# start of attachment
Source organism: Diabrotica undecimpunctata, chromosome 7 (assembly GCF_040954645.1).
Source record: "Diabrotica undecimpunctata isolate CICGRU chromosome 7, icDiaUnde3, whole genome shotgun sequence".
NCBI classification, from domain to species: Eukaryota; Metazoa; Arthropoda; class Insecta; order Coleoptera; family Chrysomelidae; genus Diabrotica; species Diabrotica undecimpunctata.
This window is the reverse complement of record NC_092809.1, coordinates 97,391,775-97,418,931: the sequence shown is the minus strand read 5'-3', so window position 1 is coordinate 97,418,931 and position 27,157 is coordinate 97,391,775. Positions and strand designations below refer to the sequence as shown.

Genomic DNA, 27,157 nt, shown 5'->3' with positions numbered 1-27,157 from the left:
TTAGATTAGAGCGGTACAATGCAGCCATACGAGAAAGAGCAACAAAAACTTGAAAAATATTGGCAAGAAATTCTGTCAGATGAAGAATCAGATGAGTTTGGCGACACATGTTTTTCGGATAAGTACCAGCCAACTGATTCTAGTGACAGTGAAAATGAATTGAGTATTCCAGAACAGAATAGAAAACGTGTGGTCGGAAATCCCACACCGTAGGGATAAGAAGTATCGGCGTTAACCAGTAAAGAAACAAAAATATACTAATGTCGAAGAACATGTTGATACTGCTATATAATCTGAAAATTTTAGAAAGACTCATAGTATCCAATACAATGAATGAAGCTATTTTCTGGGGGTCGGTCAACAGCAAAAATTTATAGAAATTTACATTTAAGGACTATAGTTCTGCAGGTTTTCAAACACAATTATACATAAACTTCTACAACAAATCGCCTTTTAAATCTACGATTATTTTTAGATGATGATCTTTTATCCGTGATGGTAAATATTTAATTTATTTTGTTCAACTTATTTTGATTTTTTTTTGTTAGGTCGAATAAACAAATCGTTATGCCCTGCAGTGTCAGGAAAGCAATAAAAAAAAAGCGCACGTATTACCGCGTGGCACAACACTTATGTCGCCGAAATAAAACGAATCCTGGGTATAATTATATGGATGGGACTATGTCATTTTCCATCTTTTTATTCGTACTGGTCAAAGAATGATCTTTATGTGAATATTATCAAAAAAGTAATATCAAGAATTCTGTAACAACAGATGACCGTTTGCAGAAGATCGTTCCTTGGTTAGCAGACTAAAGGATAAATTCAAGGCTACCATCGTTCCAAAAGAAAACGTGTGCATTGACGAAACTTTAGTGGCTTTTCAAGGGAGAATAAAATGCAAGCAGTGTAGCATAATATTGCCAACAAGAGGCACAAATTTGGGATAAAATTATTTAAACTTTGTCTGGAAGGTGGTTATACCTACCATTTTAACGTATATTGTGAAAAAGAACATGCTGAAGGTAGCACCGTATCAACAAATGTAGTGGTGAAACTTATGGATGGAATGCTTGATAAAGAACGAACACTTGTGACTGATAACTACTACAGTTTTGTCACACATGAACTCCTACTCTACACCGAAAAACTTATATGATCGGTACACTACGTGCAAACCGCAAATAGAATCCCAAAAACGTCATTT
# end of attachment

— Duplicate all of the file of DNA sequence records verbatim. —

Source organism: Diabrotica undecimpunctata, chromosome 7 (assembly GCF_040954645.1).
Source record: "Diabrotica undecimpunctata isolate CICGRU chromosome 7, icDiaUnde3, whole genome shotgun sequence".
NCBI classification, from domain to species: Eukaryota; Metazoa; Arthropoda; class Insecta; order Coleoptera; family Chrysomelidae; genus Diabrotica; species Diabrotica undecimpunctata.
This window is the reverse complement of record NC_092809.1, coordinates 97,391,775-97,418,931: the sequence shown is the minus strand read 5'-3', so window position 1 is coordinate 97,418,931 and position 27,157 is coordinate 97,391,775. Positions and strand designations below refer to the sequence as shown.

Genomic DNA, 27,157 nt, shown 5'->3' with positions numbered 1-27,157 from the left:
TTAGATTAGAGCGGTACAATGCAGCCATACGAGAAAGAGCAACAAAAACTTGAAAAATATTGGCAAGAAATTCTGTCAGATGAAGAATCAGATGAGTTTGGCGACACATGTTTTTCGGATAAGTACCAGCCAACTGATTCTAGTGACAGTGAAAATGAATTGAGTATTCCAGAACAGAATAGAAAACGTGTGGTCGGAAATCCCACACCGTAGGGATAAGAAGTATCGGCGTTAACCAGTAAAGAAACAAAAATATACTAATGTCGAAGAACATGTTGATACTGCTATATAATCTGAAAATTTTAGAAAGACTCATAGTATCCAATACAATGAATGAAGCTATTTTCTGGGGGTCGGTCAACAGCAAAAATTTATAGAAATTTACATTTAAGGACTATAGTTCTGCAGGTTTTCAAACACAATTATACATAAACTTCTACAACAAATCGCCTTTTAAATCTACGATTATTTTTAGATGATGATCTTTTATCCGTGATGGTAAATATTTAATTTATTTTGTTCAACTTATTTTGATTTTTTTTTGTTAGGTCGAATAAACAAATCGTTATGCCCTGCAGTGTCAGGAAAGCAATAAAAAAAAAGCGCACGTATTACCGCGTGGCACAACACTTATGTCGCCGAAATAAAACGAATCCTGGGTATAATTATATGGATGGGACTATGTCATTTTCCATCTTTTTATTCGTACTGGTCAAAGAATGATCTTTATGTGAATATTATCAAAAAAGTAATATCAAGAATTCTGTAACAACAGATGACCGTTTGCAGAAGATCGTTCCTTGGTTAGCAGACTAAAGGATAAATTCAAGGCTACCATCGTTCCAAAAGAAAACGTGTGCATTGACGAAACTTTAGTGGCTTTTCAAGGGAGAATAAAATGCAAGCAGTGTAGCATAATATTGCCAACAAGAGGCACAAATTTGGGATAAAATTATTTAAACTTTGTCTGGAAGGTGGTTATACCTACCATTTTAACGTATATTGTGAAAAAGAACATGCTGAAGGTAGCACCGTATCAACAAATGTAGTGGTGAAACTTATGGATGGAATGCTTGATAAAGAACGAACACTTGTGACTGATAACTACTACAGTTTTGTCACACATGAACTCCTACTCTACACCGAAAAACTTATATGATCGGTACACTACGTGCAAACCGCAAATAGAATCCCAAAAACGTCATTT